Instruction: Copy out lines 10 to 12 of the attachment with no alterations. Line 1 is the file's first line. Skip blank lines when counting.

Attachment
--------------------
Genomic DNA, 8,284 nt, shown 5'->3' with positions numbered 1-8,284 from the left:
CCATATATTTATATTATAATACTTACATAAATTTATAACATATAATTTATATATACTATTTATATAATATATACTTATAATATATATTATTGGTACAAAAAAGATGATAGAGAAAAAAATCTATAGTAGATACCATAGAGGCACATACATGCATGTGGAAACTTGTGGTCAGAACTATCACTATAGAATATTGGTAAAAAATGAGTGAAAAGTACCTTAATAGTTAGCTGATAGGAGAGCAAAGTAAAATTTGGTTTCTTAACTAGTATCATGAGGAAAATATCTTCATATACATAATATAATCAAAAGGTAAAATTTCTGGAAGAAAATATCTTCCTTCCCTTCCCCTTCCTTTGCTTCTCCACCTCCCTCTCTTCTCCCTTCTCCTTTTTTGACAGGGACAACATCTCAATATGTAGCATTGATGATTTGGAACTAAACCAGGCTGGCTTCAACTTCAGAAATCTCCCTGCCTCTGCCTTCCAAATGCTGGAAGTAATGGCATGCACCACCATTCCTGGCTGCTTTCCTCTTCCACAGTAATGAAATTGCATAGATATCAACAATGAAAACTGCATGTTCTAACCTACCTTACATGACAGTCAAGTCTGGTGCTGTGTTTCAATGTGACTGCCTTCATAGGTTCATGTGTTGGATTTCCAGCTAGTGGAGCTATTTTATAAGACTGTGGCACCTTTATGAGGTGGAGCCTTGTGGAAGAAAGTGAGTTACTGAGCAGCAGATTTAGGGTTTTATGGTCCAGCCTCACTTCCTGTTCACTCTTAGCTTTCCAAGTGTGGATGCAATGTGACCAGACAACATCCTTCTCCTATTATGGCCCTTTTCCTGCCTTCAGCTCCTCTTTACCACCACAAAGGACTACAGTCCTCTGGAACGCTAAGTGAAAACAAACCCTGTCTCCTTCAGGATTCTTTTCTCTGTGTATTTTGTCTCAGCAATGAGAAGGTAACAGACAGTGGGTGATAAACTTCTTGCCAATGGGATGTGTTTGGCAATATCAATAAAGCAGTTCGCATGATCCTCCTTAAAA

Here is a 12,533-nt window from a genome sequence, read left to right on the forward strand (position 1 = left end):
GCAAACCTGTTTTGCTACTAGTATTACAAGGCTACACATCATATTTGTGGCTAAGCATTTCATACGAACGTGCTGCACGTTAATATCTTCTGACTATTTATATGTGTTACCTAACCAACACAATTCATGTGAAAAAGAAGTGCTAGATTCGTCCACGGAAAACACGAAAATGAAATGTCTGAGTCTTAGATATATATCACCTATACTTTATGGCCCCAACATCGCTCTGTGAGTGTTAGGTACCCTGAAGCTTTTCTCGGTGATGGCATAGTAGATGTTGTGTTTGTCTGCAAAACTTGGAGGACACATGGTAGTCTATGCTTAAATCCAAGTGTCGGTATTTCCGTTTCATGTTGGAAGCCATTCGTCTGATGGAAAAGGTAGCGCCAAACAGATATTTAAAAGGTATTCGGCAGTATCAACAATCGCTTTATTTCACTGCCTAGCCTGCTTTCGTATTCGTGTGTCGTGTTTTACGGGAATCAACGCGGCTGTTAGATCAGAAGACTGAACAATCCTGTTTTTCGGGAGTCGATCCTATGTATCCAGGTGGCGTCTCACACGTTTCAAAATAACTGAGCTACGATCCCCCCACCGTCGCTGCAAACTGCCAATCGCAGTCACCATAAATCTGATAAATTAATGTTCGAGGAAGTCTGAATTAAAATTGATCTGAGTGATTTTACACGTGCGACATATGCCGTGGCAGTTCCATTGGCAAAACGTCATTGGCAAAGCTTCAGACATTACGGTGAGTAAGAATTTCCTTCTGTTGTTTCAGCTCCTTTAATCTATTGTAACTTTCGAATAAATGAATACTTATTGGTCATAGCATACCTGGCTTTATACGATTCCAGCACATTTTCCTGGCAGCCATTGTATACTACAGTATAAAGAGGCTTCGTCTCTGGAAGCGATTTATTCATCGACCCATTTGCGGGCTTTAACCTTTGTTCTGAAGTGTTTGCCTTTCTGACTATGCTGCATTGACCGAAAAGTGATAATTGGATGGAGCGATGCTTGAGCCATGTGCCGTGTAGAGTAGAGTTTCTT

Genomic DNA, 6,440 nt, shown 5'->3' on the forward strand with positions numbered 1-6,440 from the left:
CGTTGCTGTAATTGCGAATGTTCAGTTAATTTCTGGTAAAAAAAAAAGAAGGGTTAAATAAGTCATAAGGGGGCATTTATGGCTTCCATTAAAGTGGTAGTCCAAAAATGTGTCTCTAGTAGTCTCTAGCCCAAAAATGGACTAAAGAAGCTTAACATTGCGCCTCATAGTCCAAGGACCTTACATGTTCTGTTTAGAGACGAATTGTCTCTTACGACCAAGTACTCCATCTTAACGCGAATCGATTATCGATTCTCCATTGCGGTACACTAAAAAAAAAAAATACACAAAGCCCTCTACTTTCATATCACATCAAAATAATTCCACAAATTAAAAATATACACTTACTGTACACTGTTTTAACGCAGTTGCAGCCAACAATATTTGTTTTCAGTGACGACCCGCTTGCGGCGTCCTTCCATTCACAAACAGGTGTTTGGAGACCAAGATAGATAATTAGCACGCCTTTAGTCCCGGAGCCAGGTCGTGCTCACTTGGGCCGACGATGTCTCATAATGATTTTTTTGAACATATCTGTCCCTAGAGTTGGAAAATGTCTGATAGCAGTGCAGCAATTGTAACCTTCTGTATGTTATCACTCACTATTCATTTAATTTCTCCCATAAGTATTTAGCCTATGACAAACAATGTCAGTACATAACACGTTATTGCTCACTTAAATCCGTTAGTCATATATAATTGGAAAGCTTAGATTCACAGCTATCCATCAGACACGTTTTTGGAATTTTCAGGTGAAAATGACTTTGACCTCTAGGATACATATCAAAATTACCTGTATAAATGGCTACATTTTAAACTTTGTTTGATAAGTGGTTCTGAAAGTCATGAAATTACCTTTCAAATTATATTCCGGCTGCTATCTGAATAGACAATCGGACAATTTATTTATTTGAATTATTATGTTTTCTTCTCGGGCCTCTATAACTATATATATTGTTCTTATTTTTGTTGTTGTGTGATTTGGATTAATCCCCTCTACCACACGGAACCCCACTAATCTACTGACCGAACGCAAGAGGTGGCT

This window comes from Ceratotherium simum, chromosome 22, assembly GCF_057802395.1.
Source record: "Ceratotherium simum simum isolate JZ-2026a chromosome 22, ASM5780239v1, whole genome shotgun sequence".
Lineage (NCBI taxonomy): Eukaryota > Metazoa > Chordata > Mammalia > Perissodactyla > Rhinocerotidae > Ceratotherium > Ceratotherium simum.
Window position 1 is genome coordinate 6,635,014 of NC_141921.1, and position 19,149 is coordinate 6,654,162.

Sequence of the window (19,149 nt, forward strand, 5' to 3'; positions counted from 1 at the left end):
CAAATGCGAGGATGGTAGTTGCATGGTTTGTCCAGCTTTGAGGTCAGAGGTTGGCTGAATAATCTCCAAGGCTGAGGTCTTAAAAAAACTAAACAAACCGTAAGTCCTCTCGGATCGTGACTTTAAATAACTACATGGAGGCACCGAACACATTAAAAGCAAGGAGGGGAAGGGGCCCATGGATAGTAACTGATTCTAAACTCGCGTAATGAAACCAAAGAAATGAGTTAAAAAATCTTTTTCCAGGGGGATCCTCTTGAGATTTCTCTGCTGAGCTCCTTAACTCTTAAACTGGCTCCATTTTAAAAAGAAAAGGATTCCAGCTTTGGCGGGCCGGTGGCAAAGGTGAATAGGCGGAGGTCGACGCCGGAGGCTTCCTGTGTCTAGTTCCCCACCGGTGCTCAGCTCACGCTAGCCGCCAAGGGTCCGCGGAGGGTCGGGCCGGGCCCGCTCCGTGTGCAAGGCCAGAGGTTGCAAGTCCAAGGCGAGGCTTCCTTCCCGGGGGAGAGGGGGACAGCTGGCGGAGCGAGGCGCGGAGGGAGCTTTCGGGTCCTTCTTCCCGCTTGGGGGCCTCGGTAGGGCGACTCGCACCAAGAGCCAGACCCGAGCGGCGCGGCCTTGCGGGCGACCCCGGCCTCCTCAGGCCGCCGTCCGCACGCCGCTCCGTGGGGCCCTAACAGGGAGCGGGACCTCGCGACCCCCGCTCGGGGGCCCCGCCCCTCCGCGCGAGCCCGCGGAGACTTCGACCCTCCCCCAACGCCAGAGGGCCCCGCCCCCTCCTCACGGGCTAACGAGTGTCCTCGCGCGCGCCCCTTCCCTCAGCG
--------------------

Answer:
Window position 1 is genome coordinate 6,635,014 of NC_141921.1, and position 19,149 is coordinate 6,654,162.

Sequence of the window (19,149 nt, forward strand, 5' to 3'; positions counted from 1 at the left end):
CAAATGCGAGGATGGTAGTTGCATGGTTTGTCCAGCTTTGAGGTCAGAGGTTGGCTGAATAATCTCCAAGGCTGAGGTCTTAAAAAAACTAAACAAACCGTAAGTCCTCTCGGATCGTGACTTTAAATAACTACATGGAGGCACCGAACACATTAAAAGCAAGGAGGGGAAGGGGCCCATGGATAGTAACTGATTCTAAACTCGCGTAATGAAACCAAAGAAATGAGTTAAAAAATCTTTTTCCAGGGGGATCCTCTTGAGATTTCTCTGCTGAGCTCCTTAACTCTTAAACTGGCTCCATTTTAAAAAGAAAAGGATTCCAGCTTTGGCGGGCCGGTGGCAAAGGTGAATAGGCGGAGGTCGACGCCGGAGGCTTCCTGTGTCTAGTTCCCCACCGGTGCTCAGCTCACGCTAGCCGCCAAGGGTCCGCGGAGGGTCGGGCCGGGCCCGCTCCGTGTGCAAGGCCAGAGGTTGCAAGTCCAAGGCGAGGCTTCCTTCCCGGGGGAGAGGGGGACAGCTGGCGGAGCGAGGCGCGGAGGGAGCTTTCGGGTCCTTCTTCCCGCTTGGGGGCCTCGGTAGGGCGACTCGCACCAAGAGCCAGACCCGAGCGGCGCGGCCTTGCGGGCGACCCCGGCCTCCTCAGGCCGCCGTCCGCACGCCGCTCCGTGGGGCCCTAACAGGGAGCGGGACCTCGCGACCCCCGCTCGGGGGCCCCGCCCCTCCGCGCGAGCCCGCGGAGACTTCGACCCTCCCCCAACGCCAGAGGGCCCCGCCCCCTCCTCACGGGCTAACGAGTGTCCTCGCGCGCGCCCCTTCCCTCAGCG